The Democratic Football Lads Alliance have faced accusations they are a racist and Islamophobic group. They marched through central London on Saturday to protest against what their Facebook page said were “returning jihadists, veterans treated like traitors, thousands of AWOL (absent without leave) migrants”, inadequate sentences for paedophiles and an “epidemic of gang and knife crime”.
Phillips, in a series of posts on his Twitter account which he has now made private, Phillips said he attended the march and defended the DFLA against claims it was “far right” and responsible for violence with police and anti-fascism protesters on Saturday.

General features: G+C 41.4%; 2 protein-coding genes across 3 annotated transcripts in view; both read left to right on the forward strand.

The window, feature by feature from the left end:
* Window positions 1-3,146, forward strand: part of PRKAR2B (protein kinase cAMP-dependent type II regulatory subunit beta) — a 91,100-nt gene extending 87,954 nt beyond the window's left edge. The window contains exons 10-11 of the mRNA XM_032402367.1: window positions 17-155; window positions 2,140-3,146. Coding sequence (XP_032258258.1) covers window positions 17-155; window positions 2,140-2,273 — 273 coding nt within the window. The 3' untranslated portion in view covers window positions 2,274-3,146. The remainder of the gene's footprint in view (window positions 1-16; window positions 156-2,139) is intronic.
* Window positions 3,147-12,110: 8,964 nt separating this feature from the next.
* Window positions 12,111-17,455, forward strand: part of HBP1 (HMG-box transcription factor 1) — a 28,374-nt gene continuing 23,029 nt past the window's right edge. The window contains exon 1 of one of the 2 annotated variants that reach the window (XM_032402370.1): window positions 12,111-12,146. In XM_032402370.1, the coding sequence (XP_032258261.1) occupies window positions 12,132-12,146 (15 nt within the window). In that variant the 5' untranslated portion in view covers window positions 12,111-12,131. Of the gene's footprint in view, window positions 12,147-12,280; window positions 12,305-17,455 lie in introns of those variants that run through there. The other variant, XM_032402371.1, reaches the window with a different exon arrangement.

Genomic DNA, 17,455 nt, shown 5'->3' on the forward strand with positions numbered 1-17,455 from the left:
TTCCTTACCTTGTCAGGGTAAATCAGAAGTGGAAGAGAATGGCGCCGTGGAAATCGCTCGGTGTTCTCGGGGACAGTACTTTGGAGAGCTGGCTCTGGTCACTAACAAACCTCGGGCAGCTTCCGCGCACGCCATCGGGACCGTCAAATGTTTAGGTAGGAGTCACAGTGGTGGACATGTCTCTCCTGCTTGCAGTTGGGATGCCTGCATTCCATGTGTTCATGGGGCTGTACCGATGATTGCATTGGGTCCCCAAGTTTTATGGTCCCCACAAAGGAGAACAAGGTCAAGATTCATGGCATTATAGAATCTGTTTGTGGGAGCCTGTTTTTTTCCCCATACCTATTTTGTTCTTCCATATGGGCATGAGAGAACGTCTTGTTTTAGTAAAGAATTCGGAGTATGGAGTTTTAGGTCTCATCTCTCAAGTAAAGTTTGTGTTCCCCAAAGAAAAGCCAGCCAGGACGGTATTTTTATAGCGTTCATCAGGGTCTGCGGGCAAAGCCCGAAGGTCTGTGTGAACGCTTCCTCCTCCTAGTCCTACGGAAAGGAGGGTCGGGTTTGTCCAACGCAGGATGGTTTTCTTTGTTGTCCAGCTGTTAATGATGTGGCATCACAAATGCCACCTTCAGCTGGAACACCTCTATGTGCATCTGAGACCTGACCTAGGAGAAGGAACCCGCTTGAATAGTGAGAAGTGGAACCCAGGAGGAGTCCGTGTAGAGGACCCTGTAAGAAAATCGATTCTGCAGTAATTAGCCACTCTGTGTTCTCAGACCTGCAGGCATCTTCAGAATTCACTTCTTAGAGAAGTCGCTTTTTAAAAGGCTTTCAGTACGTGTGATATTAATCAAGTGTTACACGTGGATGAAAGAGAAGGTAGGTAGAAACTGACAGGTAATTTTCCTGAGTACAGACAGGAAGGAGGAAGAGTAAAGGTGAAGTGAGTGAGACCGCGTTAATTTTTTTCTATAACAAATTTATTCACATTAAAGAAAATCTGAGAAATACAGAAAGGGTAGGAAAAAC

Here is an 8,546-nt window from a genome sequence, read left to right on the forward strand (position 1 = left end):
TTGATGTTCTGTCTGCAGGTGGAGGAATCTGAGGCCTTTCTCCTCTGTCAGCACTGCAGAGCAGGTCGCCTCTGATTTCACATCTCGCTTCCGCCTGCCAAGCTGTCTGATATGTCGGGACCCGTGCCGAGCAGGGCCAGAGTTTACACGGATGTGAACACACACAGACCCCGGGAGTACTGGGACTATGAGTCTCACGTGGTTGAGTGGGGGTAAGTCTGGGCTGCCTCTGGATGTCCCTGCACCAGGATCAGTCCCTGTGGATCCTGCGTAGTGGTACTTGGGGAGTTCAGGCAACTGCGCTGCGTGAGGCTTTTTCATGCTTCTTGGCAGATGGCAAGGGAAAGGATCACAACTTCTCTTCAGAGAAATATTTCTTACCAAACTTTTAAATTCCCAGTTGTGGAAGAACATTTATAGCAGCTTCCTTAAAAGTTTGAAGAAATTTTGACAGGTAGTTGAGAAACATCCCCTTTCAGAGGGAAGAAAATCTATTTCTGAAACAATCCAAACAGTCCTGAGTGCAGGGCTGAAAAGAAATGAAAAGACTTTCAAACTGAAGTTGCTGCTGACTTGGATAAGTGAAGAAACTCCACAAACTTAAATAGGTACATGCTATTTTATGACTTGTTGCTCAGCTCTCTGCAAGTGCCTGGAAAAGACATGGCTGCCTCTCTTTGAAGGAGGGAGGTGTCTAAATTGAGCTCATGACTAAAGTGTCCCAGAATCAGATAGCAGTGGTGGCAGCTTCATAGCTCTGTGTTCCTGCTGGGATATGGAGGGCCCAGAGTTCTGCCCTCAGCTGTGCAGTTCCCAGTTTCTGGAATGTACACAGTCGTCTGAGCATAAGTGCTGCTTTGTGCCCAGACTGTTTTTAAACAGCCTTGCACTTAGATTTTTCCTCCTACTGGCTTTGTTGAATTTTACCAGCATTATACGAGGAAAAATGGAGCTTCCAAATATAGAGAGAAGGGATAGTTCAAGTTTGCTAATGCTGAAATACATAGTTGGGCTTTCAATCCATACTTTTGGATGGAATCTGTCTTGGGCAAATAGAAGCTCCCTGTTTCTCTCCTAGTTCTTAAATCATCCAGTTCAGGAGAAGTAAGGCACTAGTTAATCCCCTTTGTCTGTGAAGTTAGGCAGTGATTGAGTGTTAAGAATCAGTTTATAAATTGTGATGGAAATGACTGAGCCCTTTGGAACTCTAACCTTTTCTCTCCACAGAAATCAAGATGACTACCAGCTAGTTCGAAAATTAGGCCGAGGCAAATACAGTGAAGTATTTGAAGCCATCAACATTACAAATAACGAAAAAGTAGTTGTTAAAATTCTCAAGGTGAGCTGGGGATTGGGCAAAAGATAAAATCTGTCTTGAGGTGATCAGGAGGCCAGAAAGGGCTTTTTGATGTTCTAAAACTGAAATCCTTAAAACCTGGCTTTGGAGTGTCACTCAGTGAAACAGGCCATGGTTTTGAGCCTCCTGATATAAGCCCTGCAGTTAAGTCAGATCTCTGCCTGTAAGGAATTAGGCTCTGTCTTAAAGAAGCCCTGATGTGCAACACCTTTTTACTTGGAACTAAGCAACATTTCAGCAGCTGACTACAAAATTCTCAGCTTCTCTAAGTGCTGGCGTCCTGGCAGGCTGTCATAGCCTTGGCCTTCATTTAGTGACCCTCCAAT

Those tweets were forwarded to the football anti-discrimination charity Kick It Out, who in turn passed them onto England’s governing Football Association, as Phillips is a “participant in the game”. With Phillips not appearing to have broken any laws, however, the matter was referred to West Ham.
As Phillips does not appear to have broken any laws, the case was passed on to his club, which took the decision to suspend him on Tuesday. In a statement, a West Ham spokesperson said: “West Ham United is an inclusive football club. Regardless of gender, age, race, ability, religion or sexual orientation, every supporter within our diverse fanbase is warmly welcomed at London Stadium.
“We have a zero tolerance policy to any form of violent or abusive behaviour.” In February, West Ham sacked director of player recruitment Tony Henry over remarks he had made saying some African players “cause mayhem” and that the Hammers “don’t want any more Africans”.